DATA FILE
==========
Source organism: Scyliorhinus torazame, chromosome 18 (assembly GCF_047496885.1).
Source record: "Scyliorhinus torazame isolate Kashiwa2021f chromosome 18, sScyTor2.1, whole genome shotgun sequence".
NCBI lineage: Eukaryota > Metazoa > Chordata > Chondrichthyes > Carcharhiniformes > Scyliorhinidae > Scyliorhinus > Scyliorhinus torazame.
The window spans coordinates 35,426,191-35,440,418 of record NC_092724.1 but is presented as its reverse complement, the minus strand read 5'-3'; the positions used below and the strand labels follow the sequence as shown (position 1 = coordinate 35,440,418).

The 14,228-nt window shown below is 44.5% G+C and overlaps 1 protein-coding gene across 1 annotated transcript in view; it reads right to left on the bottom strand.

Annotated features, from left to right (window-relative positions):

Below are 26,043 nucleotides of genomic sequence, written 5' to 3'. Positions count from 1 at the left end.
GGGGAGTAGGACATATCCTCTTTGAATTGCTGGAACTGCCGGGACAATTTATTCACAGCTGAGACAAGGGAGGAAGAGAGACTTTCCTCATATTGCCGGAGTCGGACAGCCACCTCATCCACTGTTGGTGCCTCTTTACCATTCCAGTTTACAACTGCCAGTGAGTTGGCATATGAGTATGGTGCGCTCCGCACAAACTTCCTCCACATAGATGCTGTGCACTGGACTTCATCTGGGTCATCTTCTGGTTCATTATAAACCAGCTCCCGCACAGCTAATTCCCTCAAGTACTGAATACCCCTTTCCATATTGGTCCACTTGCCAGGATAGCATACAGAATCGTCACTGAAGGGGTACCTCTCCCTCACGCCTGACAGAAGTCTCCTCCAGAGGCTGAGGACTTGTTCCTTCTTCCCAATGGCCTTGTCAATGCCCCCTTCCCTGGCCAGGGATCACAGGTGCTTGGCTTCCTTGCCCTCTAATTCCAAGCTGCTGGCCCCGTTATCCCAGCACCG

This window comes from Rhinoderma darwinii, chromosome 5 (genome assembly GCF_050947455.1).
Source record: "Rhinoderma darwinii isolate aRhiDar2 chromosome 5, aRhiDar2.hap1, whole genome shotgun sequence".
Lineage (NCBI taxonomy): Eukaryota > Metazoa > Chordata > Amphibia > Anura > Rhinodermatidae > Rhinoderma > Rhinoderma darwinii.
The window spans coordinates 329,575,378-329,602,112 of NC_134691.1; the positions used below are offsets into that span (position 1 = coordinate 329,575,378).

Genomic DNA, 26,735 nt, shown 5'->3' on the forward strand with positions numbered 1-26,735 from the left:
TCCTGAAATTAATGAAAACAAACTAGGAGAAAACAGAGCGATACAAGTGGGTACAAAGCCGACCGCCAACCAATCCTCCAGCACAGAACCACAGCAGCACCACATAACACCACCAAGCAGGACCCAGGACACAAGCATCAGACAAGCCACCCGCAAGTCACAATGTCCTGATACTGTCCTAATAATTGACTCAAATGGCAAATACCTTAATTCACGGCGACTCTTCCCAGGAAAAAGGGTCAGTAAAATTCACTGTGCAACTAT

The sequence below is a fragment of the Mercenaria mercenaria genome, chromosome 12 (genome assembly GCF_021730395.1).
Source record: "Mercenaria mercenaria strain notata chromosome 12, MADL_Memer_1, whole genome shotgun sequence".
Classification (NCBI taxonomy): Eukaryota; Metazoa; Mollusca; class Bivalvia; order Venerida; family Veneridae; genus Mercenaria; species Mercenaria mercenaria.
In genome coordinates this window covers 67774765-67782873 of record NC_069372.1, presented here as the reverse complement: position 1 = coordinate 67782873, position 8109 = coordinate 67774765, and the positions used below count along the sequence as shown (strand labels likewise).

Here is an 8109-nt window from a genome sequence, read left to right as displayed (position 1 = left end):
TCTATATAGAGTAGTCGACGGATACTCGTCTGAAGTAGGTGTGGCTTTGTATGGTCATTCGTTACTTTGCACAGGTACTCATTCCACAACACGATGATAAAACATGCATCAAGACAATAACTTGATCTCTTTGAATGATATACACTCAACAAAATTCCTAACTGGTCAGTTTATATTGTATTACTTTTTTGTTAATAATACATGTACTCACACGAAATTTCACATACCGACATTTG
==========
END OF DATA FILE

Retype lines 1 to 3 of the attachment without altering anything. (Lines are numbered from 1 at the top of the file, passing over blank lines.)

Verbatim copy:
Source organism: Scyliorhinus torazame, chromosome 18 (assembly GCF_047496885.1).
Source record: "Scyliorhinus torazame isolate Kashiwa2021f chromosome 18, sScyTor2.1, whole genome shotgun sequence".
NCBI lineage: Eukaryota > Metazoa > Chordata > Chondrichthyes > Carcharhiniformes > Scyliorhinidae > Scyliorhinus > Scyliorhinus torazame.